New Zealand still has a lot of explaining to do over food safety in the wake of last year's false botulism scare, a Chinese business leader says.
Ning “Frank” Gaoning, chairman of Fortune 500 company China National Cereals, Oils, and Foodstuff Corporation (COFCO), says there are still concerns over New Zealand’s food safety amongst Chinese consumers.
“But the concerns are confused – not many understand what is happening,” he said in response to NBR ONLINE’s questions at a press conference this afternoon for Apec’s business advisory council, which he chairs.
“A lot of PR work should be done.
“I talked to Fonterra and I talked to Prime Minister [John Key] too, because as an importer we want to see a stable, high-quality, good image type of company supply us.
“I know it’s not a major issue but a lot of explanation should be done.”
One of the Apec business council meeting’s key agendas was food security.
State-owned COFCO is China’s largest agricultural trading and processing company, with revenues of more than $US28 billion in 2012.
COFCO part-owns China Mengniu Dairy, China’s largest seller of liquid milk, the majority-owner of Yashili International Holdings, which is spending $212 million developing a milk processing plant at Pokeno, in Waikato.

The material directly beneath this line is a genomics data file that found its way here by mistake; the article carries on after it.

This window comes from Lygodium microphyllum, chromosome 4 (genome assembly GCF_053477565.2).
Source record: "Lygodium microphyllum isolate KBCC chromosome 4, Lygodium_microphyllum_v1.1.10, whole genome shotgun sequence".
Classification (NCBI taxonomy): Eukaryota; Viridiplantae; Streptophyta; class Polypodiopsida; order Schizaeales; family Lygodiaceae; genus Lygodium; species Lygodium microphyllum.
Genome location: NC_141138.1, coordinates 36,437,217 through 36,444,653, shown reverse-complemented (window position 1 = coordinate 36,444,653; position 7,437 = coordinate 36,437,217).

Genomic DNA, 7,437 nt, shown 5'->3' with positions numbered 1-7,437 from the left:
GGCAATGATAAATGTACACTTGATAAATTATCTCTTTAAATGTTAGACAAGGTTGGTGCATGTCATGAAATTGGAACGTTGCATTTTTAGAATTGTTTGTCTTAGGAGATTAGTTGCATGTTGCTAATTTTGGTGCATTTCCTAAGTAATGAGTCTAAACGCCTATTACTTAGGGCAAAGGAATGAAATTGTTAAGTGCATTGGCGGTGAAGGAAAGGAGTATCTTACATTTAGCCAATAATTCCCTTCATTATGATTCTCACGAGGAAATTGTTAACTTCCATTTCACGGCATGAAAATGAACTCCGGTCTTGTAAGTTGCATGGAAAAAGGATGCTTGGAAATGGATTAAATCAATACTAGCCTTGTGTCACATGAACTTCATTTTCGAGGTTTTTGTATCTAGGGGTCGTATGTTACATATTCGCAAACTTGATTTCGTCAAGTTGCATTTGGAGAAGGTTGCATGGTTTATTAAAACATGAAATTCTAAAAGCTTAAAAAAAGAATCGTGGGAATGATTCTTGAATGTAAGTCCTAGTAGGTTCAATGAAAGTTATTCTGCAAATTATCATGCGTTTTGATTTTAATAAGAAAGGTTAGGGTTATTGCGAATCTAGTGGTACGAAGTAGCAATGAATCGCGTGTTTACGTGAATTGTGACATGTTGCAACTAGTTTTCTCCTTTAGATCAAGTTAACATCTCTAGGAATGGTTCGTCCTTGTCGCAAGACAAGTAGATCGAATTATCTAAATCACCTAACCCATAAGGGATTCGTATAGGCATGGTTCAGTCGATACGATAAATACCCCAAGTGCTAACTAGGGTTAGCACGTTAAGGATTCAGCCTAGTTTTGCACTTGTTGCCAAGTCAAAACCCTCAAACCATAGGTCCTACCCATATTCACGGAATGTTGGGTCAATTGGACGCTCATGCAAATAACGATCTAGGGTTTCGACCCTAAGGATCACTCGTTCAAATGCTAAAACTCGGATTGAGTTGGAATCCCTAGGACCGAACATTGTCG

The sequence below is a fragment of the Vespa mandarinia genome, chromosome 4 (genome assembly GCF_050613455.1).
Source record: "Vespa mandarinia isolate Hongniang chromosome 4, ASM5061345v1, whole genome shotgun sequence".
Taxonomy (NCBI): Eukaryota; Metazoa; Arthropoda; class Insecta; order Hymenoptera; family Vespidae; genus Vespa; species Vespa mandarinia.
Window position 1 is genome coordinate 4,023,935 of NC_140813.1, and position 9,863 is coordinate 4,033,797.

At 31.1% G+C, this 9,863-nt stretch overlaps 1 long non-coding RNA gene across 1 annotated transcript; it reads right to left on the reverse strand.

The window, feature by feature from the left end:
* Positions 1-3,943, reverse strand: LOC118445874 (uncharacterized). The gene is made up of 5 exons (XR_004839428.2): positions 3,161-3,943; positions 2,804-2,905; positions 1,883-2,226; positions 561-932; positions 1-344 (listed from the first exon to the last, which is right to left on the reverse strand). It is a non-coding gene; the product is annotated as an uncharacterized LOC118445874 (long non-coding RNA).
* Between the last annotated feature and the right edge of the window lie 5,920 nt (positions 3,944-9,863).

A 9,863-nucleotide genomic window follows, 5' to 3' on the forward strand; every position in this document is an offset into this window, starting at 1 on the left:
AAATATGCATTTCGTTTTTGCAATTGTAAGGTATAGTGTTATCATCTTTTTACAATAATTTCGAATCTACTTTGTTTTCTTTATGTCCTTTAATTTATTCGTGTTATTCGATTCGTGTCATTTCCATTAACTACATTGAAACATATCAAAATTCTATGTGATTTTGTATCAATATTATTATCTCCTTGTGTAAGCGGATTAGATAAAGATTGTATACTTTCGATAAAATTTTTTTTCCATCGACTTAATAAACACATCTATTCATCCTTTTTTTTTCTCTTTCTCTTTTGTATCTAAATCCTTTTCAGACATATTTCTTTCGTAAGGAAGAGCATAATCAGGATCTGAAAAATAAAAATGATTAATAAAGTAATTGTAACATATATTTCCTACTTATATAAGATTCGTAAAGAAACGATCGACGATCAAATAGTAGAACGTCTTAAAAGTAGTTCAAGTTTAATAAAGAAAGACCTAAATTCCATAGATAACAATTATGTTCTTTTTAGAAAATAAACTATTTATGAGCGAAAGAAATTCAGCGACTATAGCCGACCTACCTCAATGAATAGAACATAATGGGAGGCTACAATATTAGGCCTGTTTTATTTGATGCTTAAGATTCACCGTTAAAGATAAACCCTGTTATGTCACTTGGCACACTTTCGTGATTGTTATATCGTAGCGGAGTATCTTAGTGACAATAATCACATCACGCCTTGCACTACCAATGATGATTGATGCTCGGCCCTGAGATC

A high-powered Chinese business delegation – including DHgate founder Diane Wang and representatives of food, agriculture and infrastructure firms – visited Auckland during the business advisory council’s three-day meeting in Auckland.
New Zealand council representative Tony Nowell, who is chairman of Crown research institute Scion, says the delegation met Mr Key, Trade Minister Tim Groser and Food Safety Minister Nikki Kaye – and took visits to Fonterra’s Te Rapa plant, the Waterview tunnel site and Villa Maria Estate winery.
Mr Ning says a COFCO subsidiary buys almost 100% of its ingredients for infant formula powder from Fonterra and he visited Fonterra’s facility at Takanini.
“The products I saw in their plant are exactly the same I saw in the Chinese supermarket.”
This is an issue for Chinese consumers, who prefer to be sold identical products to those in offshore markets rather than those made purely for export.
Mr Nowell referred to the group as “potential investors,” while Mr Ning says the trip is likely to lead to more business investment or trading with New Zealand.
At a function on Thursday night, Dame Jenny Shipley remarked to Mr Nowell she had not seen such a high level of interaction between New Zealand and Chinese companies before.
“That’s success as far as I’m concerned,” Mr Nowell says.
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